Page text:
You may be forced to sell sooner and all your hardware investment calculations would go away.
A situation that forced me to sell my home seems like it would also force me to sell a Treasury bond (perhaps to raise cash so that I would not have to sell my home). However, I suppose you are making a liquidity risk argument which is valid. Hence, I was careful to say similar to a “US Treasury, held to maturity.” However, I still think you argument is an exaggeration for the following reasons:
- Surely your house increases in value by the present value of the future electricity savings. We see this with solar installations, so why not with batteries?
- Batteries may not be as liquid as a financial instruments, but they are probably one of the easier fixed assets to sell off for close to their fair value on short notice.
It may be stuck by lightning, destroyed in some other natural disaster and it will not be covered by some manufacturer's warranty, which may be useless anyway if manufacturer goes out of business which is very likely over decades.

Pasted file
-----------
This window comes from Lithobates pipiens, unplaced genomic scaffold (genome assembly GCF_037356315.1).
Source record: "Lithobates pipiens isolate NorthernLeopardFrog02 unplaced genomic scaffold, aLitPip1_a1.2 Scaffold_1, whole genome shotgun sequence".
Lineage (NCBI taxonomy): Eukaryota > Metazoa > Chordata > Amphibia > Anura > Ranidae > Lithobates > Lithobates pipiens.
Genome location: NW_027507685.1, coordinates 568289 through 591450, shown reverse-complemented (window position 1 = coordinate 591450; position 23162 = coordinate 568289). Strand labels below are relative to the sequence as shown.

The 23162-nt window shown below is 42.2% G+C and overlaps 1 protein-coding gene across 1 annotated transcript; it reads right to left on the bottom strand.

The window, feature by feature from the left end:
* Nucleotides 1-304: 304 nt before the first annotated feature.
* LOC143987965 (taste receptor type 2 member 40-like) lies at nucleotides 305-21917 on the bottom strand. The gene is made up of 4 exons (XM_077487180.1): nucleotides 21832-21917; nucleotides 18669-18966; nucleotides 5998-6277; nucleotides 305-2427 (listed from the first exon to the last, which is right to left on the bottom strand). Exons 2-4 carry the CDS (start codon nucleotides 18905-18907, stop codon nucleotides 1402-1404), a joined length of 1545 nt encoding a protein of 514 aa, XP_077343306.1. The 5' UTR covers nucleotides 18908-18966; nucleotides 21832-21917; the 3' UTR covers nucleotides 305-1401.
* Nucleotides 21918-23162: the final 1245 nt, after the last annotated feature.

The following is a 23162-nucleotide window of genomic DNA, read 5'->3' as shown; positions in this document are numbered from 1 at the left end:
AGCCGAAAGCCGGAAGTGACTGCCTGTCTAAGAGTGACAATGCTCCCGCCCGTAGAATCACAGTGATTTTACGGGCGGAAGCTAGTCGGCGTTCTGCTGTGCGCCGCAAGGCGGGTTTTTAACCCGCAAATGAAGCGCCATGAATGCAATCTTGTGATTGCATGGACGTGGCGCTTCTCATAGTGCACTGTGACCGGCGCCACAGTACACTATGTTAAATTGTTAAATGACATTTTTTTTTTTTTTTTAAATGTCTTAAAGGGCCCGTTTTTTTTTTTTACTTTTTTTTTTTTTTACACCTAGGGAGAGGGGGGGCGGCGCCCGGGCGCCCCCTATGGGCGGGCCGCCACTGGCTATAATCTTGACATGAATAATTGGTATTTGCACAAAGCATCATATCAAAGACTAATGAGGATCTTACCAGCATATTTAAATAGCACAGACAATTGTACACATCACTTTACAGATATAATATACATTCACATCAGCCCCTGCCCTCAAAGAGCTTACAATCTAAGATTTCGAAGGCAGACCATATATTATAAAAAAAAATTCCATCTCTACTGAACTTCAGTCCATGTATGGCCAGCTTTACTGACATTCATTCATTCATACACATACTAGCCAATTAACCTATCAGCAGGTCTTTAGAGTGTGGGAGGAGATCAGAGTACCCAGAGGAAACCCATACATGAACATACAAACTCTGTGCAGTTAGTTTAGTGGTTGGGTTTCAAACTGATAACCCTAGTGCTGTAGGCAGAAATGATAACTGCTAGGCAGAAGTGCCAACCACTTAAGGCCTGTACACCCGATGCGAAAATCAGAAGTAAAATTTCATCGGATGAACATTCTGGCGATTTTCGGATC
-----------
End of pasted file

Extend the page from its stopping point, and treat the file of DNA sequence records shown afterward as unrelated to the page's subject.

Yes, but these risks can be mitigated by 3rd party warranties and/or insurance. You COULD structure the investment so that it is risk free by giving up some of your return. Since risk free investments are around 0% right now, the bar is fairly low. Also, solar panels are typically covered by home insurance, so it does not seem a stretch that a residential battery bank would be fairly easy to add on to an existing insurance policy.
And yes, insurance company will certainly charge you extra for extra risk, there is no free money.
Of course, but insurance companies exist because they cover risks of assets without causing the investment in the underlying asset to have a negative return. The risks to a residential battery bank are similar to the risks to a home, so it seems reasonable to assume the additional insurance cost to someone who already has home owner's insurance would be minimal.
most original S&P 500 companies are out of business or out of S&P.
Good point. The original poster seemed to be unaware of the concept of survivorship bias. . .
This is much better than the usual financial discussion that occurs on Slashdot. Now we just need you to make an account so that you are no longer an Anon and can help Slashdot have more rational financial posts.